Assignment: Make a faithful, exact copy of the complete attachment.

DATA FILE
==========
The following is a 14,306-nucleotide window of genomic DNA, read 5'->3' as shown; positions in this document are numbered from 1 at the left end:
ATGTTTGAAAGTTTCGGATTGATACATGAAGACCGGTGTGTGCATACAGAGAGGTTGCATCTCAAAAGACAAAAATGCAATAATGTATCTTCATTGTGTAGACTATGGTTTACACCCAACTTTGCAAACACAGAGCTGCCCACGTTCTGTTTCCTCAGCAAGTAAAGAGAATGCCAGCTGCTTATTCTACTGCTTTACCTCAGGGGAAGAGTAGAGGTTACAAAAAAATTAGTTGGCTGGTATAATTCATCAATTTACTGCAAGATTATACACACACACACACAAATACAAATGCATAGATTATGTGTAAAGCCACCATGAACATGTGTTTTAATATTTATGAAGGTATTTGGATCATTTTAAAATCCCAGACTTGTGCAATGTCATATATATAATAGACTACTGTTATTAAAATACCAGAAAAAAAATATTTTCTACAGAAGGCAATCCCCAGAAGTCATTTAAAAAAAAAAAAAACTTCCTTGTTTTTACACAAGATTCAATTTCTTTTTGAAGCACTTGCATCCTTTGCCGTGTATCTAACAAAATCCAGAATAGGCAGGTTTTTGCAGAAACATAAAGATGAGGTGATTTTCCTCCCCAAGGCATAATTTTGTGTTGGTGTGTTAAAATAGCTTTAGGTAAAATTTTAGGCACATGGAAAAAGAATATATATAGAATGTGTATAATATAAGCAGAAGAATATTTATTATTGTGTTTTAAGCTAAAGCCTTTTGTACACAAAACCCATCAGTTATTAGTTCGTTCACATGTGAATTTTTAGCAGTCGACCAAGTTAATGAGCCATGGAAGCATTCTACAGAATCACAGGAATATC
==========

The following is a 14,306-nucleotide window of genomic DNA, read 5'->3' as shown; positions in this document are numbered from 1 at the left end:
ATGTTTGAAAGTTTCGGATTGATACATGAAGACCGGTGTGTGCATACAGAGAGGTTGCATCTCAAAAGACAAAAATGCAATAATGTATCTTCATTGTGTAGACTATGGTTTACACCCAACTTTGCAAACACAGAGCTGCCCACGTTCTGTTTCCTCAGCAAGTAAAGAGAATGCCAGCTGCTTATTCTACTGCTTTACCTCAGGGGAAGAGTAGAGGTTACAAAAAAATTAGTTGGCTGGTATAATTCATCAATTTACTGCAAGATTATACACACACACACACAAATACAAATGCATAGATTATGTGTAAAGCCACCATGAACATGTGTTTTAATATTTATGAAGGTATTTGGATCATTTTAAAATCCCAGACTTGTGCAATGTCATATATATAATAGACTACTGTTATTAAAATACCAGAAAAAAAATATTTTCTACAGAAGGCAATCCCCAGAAGTCATTTAAAAAAAAAAAAAACTTCCTTGTTTTTACACAAGATTCAATTTCTTTTTGAAGCACTTGCATCCTTTGCCGTGTATCTAACAAAATCCAGAATAGGCAGGTTTTTGCAGAAACATAAAGATGAGGTGATTTTCCTCCCCAAGGCATAATTTTGTGTTGGTGTGTTAAAATAGCTTTAGGTAAAATTTTAGGCACATGGAAAAAGAATATATATAGAATGTGTATAATATAAGCAGAAGAATATTTATTATTGTGTTTTAAGCTAAAGCCTTTTGTACACAAAACCCATCAGTTATTAGTTCGTTCACATGTGAATTTTTAGCAGTCGACCAAGTTAATGAGCCATGGAAGCATTCTACAGAATCACAGGAATATC